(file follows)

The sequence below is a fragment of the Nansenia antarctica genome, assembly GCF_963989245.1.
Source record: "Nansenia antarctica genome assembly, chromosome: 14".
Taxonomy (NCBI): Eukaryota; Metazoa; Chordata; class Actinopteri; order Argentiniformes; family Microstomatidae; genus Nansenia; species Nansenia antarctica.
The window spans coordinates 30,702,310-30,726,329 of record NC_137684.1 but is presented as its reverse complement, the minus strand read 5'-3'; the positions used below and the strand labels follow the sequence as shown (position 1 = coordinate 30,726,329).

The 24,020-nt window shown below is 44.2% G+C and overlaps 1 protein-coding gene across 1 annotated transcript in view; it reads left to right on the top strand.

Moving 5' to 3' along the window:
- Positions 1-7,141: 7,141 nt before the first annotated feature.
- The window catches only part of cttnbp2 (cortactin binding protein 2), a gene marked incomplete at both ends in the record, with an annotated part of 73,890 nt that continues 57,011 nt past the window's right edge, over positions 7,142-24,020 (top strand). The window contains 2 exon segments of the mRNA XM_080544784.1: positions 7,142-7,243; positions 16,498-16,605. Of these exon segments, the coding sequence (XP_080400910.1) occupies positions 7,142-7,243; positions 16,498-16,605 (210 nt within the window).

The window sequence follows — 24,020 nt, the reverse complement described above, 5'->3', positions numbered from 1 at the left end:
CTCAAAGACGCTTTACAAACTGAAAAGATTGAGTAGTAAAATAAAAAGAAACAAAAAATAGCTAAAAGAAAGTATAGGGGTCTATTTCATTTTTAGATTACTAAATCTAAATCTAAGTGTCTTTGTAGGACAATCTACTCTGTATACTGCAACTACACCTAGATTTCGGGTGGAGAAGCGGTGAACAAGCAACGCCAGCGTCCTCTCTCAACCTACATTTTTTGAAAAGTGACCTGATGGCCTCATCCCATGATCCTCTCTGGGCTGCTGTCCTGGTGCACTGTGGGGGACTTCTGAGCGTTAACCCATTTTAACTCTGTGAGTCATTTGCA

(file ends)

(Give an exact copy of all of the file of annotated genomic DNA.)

The sequence below is a fragment of the Nansenia antarctica genome, assembly GCF_963989245.1.
Source record: "Nansenia antarctica genome assembly, chromosome: 14".
Taxonomy (NCBI): Eukaryota; Metazoa; Chordata; class Actinopteri; order Argentiniformes; family Microstomatidae; genus Nansenia; species Nansenia antarctica.
The window spans coordinates 30,702,310-30,726,329 of record NC_137684.1 but is presented as its reverse complement, the minus strand read 5'-3'; the positions used below and the strand labels follow the sequence as shown (position 1 = coordinate 30,726,329).

The 24,020-nt window shown below is 44.2% G+C and overlaps 1 protein-coding gene across 1 annotated transcript in view; it reads left to right on the top strand.

Moving 5' to 3' along the window:
- Positions 1-7,141: 7,141 nt before the first annotated feature.
- The window catches only part of cttnbp2 (cortactin binding protein 2), a gene marked incomplete at both ends in the record, with an annotated part of 73,890 nt that continues 57,011 nt past the window's right edge, over positions 7,142-24,020 (top strand). The window contains 2 exon segments of the mRNA XM_080544784.1: positions 7,142-7,243; positions 16,498-16,605. Of these exon segments, the coding sequence (XP_080400910.1) occupies positions 7,142-7,243; positions 16,498-16,605 (210 nt within the window).

The window sequence follows — 24,020 nt, the reverse complement described above, 5'->3', positions numbered from 1 at the left end:
CTCAAAGACGCTTTACAAACTGAAAAGATTGAGTAGTAAAATAAAAAGAAACAAAAAATAGCTAAAAGAAAGTATAGGGGTCTATTTCATTTTTAGATTACTAAATCTAAATCTAAGTGTCTTTGTAGGACAATCTACTCTGTATACTGCAACTACACCTAGATTTCGGGTGGAGAAGCGGTGAACAAGCAACGCCAGCGTCCTCTCTCAACCTACATTTTTTGAAAAGTGACCTGATGGCCTCATCCCATGATCCTCTCTGGGCTGCTGTCCTGGTGCACTGTGGGGGACTTCTGAGCGTTAACCCATTTTAACTCTGTGAGTCATTTGCA